October 2, 2006

The man who would be Mahatma...

He was born on 2nd October 1869 at Porbandar in India. He was a shy child, an average student and avoided all company. At an early age of thirteen he fell victim to the Indian practice of Child marriage and was married to Kasturba, a marriage that lasted till the end. After completing his matriculation, he moved to England where he completed his studies in law. In England he was exposed to a different culture and as would be natural for a young man he tried to fit in before he realized that its important to follow what one believes in than what he is told to believe in. India either wasn’t ready for him or he was not ready for the role India wanted him to play, and South Africa called. It was in South Africa that he started using Truth, Non- violence and Satyagraha as weapons to fight against the discriminatory policies of the British Government. When he finally came to India, he was prepared and the political situation in India was explosive and a man like him was the need of the hour. He finally managed to get India the much-needed independence without the use of any weapons.

The man was no other than Mohan Das Karam Chand Gandhi, popularly known as “Bapu” (Father) or Mahatma (Great soul).

Towards the end of his life, he was severely criticized for some of his political decisions and eventually, he was assassinated by one Nathu Ram Godse, who shot him in the chest. It was not what he did that made him a Mahatma; it was how he did it. His life in his own words was a series of experiments with truth. He developed his ideas on almost everything, relating to every aspect of life and then practiced what he preached. As his experiments proceeded, his life became more austere.

What he did and how he did it can be found in any good book or any good website. But it is not enough to just read it. Today, India, and the world, need to understand what was behind his philosophy.

He was not strictly a product of only Indian culture. He got a chance to travel on three continents and he used his travels well and tried to incorporate the good practices wherever he could find them.

He did not give anything new to the world. In his own words:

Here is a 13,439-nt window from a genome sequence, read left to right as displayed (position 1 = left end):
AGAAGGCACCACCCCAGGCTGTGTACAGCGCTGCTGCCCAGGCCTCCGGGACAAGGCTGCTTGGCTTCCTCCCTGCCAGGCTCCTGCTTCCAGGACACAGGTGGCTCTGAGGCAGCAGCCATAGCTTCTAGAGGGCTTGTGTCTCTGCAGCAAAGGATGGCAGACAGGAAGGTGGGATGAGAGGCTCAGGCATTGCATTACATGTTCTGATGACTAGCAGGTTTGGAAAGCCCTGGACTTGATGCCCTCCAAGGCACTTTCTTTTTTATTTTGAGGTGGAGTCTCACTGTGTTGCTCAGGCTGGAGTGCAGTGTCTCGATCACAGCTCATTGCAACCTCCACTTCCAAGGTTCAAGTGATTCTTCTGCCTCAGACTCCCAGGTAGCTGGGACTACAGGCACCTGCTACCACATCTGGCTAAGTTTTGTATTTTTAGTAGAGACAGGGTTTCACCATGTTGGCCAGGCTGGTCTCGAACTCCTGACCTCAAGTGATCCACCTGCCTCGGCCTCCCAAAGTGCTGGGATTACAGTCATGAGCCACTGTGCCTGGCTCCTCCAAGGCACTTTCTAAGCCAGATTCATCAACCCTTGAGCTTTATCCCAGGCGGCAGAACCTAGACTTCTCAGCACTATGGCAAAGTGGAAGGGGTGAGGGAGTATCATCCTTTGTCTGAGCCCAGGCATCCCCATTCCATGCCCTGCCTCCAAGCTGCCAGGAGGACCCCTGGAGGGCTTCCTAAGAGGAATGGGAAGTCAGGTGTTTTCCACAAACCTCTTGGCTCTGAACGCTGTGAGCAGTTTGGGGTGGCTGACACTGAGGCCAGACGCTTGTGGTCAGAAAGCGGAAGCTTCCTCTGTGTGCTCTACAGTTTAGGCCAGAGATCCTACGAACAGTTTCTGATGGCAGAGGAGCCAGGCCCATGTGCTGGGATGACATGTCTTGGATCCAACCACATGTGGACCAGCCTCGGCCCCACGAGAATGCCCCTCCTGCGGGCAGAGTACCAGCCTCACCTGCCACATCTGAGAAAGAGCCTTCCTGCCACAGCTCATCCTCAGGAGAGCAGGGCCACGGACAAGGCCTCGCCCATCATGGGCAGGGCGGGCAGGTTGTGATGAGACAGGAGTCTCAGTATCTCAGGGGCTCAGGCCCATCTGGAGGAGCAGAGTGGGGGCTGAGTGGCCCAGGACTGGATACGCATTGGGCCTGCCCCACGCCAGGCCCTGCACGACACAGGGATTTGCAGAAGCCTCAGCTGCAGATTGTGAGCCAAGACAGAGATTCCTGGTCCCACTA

“ I have nothing new to teach the world. Truth and non-violence are as old as the hills.”

Each of us has to think for him or herself and discover truth and use it to make our lives better. For in these modern times our lives have become a complicated where most people would not blink an eyelid if a little lying would help them in any way. Before we look at the short-term gains, we should look further and look at the long-term losses.

More than anything else the lesson learned from the Mahatma’s life is to stop waiting and act on what our heart tells us is right. It is a happy coincidence that this year 2nd October coincides with the Hindu Festival of Dusshera that represents the victory of truth over falsehood.

Happy Dusshera to all!!!


5 comments:

Anonymous said...

An excellent post.


I hope you receive this comment - this is my fourth attempt - having problems with blogger :[

Miladysa

Jayashree Bhat said...

That was a good article... I guess lage raho munnabhai has got quite a few people remembering his principles...

rodricks said...

I appreciate the blog..... atleast we haven't forgotten Mahatma still

lilfeathers2000 said...

Its Click and comment Monday.
have a Blessed Week

stev said...

gandhi i believe left an impact on the world & personally have him in the ranks of mother theresa and the like

> More than anything else the lesson learned from the Mahatma’s life is to stop waiting and act on what our heart tells us is right.
That line strikes a chord in me somehow.

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